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Boris Johnson’s election win means we’re all heading off a cliff

Martin Rowson's cartoon for The New European. - Credit: Archant

Our speed might have accelerated but the destination is still unknown.

Not much of a cliff-hanger, was it? Despite every squalid disappointment of this dull, dishonest election and all that driving rain, Boris Johnson’s winter gamble has paid off. Now his troubles really begin. He has refashioned his party in Nigel Farage’s harsher image and has promised to deliver many impossibles. He has the Commons majority he asked for. No more excuses for the World King. No more hope of reversing Brexit. That re-set Brussels clock is ticking again towards a weak deal, a no-deal or a One Nation chameleon’s U-turn.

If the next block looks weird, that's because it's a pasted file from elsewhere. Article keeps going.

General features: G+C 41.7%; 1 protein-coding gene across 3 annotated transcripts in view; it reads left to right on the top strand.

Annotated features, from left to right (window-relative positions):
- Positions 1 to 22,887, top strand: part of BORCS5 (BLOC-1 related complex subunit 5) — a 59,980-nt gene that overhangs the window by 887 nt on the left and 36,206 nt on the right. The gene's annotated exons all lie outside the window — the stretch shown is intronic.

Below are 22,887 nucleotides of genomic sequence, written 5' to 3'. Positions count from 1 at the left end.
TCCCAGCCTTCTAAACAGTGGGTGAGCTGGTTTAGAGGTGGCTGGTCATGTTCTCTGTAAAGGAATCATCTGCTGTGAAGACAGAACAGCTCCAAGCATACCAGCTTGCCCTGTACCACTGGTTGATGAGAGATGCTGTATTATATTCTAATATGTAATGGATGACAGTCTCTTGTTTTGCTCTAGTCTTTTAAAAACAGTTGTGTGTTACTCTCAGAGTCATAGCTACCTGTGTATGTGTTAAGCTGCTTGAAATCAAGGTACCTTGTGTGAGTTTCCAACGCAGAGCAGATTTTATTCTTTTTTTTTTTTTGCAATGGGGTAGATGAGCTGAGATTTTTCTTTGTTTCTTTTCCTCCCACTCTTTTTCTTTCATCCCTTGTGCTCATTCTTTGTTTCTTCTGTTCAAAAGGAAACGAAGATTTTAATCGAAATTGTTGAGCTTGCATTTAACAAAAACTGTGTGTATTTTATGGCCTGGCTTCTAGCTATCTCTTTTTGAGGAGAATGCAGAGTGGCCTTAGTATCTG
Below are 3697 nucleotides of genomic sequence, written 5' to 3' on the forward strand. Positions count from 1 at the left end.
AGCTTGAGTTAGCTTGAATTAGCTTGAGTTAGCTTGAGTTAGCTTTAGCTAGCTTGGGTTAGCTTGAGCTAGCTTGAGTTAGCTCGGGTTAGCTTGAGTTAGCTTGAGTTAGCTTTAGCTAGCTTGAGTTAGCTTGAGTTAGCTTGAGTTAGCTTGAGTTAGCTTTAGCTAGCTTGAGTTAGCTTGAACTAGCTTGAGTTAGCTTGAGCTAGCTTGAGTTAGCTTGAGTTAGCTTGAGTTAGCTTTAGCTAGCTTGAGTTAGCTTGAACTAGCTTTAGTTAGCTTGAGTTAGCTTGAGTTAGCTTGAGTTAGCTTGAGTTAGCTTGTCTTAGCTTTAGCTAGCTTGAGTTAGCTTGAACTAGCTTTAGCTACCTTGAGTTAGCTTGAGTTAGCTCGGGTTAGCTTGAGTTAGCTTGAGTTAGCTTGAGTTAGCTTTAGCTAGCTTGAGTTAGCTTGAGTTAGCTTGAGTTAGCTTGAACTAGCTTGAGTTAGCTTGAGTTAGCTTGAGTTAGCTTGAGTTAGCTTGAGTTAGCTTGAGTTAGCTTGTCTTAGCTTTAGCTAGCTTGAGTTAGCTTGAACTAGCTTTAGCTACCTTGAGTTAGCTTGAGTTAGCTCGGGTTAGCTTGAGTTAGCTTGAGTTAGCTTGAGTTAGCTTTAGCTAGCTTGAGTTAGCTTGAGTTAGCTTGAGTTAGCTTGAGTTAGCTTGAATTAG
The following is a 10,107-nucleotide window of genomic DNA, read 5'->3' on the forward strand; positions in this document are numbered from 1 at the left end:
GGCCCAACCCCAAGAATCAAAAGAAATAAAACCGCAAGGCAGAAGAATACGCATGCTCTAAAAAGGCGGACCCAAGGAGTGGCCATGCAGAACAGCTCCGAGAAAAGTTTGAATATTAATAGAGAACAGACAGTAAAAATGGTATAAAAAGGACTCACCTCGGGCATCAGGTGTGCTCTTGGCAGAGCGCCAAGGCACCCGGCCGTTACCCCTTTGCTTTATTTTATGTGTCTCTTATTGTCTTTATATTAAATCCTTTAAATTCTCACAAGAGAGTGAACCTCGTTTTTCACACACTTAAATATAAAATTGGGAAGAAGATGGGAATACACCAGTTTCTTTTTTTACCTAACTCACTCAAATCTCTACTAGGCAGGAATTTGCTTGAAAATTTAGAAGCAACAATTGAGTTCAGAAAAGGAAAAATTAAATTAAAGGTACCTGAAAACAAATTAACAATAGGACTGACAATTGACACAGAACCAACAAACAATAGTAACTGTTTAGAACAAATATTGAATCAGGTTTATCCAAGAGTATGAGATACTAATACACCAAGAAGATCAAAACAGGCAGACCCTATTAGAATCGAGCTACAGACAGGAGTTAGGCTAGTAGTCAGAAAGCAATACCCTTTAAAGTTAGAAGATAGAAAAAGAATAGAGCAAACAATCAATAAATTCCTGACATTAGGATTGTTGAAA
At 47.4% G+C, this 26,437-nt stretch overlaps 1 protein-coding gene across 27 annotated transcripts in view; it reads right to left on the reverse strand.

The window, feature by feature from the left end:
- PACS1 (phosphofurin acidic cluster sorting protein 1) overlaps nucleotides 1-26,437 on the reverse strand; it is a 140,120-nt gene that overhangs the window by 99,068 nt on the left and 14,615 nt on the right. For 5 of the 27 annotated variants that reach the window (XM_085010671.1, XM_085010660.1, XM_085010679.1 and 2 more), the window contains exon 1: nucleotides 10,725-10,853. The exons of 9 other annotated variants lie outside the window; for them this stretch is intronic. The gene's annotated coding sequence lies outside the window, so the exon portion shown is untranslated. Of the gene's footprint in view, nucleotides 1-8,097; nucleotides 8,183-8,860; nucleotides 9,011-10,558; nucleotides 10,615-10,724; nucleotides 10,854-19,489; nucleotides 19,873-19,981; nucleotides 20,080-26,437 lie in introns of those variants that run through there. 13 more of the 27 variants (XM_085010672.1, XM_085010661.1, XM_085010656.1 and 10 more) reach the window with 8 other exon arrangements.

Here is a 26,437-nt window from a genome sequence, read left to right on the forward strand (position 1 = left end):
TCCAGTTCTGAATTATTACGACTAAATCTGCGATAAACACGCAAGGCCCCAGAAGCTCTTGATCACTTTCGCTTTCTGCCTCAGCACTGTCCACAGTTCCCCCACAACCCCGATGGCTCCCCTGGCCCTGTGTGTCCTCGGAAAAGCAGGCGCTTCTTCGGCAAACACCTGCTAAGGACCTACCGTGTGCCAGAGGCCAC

Some manner of landslide was obvious from the moment the BBC’s Huw Edwards and his colleagues on rival stations unveiled their exit poll’s prediction of an 86-seat Conservative majority on the stroke of ten on Thursday night. At that point many disaffected voters must have gone to the pub, to bed or back to their Netflix box set. The old political soldier in me merely put the kettle on. What about all those tactical Remain votes, eh?

Not even 20,000 voters interviewed in 144 constituencies are infallible and this has been a difficult campaign to call. I was particularly suspicious of the poll’s suggestion that the SNP might regain 55 of Scotland’s 59 seats, one short of their 2015 tally. So were SNP spokesmen. Nor did local Tory star, Ruth Davidson, immediately get her kit off for a skinny dip in Loch Ness – as she had promised to do if Nicola Sturgeon’s squad topped 50. As England swung Tory, its hegemony was matched by the SNP in Scotland. A dangerously polarising result for the Union in Northern Ireland too. Not to mention in London – richest and reddest.